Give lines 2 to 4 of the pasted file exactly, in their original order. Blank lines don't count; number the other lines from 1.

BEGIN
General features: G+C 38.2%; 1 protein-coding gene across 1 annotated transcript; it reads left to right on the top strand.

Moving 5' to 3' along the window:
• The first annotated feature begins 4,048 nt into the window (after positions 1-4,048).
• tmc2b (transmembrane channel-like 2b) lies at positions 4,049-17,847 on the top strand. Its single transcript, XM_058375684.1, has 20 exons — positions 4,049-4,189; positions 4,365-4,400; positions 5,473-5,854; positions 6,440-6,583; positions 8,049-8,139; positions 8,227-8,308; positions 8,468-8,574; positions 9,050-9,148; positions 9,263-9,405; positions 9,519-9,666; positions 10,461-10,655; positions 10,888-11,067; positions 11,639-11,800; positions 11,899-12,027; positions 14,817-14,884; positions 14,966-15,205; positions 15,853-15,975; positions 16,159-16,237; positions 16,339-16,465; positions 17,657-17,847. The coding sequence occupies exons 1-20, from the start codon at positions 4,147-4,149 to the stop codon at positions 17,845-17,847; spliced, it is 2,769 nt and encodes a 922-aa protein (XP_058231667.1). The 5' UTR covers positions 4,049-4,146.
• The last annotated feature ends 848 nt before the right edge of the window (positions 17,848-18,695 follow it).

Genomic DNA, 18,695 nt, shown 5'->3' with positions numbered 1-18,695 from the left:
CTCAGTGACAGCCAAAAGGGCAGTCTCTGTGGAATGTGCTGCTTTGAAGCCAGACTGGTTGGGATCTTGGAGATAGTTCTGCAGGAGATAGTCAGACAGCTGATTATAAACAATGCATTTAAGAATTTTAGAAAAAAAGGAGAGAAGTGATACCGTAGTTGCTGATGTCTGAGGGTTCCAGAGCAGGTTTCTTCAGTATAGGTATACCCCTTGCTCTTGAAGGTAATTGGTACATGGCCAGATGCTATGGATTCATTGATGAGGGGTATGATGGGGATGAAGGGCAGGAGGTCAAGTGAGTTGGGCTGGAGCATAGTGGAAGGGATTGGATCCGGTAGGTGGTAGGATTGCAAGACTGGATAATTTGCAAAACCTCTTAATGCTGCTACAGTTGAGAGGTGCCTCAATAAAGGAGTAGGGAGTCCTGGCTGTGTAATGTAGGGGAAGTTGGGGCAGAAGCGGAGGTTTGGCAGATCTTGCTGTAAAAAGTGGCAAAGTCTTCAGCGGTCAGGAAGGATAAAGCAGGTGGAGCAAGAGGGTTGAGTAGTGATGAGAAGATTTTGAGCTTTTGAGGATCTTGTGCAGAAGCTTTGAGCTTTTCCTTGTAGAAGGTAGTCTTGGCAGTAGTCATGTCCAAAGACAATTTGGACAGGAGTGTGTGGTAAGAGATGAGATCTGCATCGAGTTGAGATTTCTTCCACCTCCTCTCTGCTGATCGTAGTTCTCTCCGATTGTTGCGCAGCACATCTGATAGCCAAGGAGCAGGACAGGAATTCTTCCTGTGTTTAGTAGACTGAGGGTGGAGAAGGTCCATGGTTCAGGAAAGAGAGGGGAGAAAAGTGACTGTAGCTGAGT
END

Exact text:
Moving 5' to 3' along the window:
• The first annotated feature begins 4,048 nt into the window (after positions 1-4,048).
• tmc2b (transmembrane channel-like 2b) lies at positions 4,049-17,847 on the top strand. Its single transcript, XM_058375684.1, has 20 exons — positions 4,049-4,189; positions 4,365-4,400; positions 5,473-5,854; positions 6,440-6,583; positions 8,049-8,139; positions 8,227-8,308; positions 8,468-8,574; positions 9,050-9,148; positions 9,263-9,405; positions 9,519-9,666; positions 10,461-10,655; positions 10,888-11,067; positions 11,639-11,800; positions 11,899-12,027; positions 14,817-14,884; positions 14,966-15,205; positions 15,853-15,975; positions 16,159-16,237; positions 16,339-16,465; positions 17,657-17,847. The coding sequence occupies exons 1-20, from the start codon at positions 4,147-4,149 to the stop codon at positions 17,845-17,847; spliced, it is 2,769 nt and encodes a 922-aa protein (XP_058231667.1). The 5' UTR covers positions 4,049-4,146.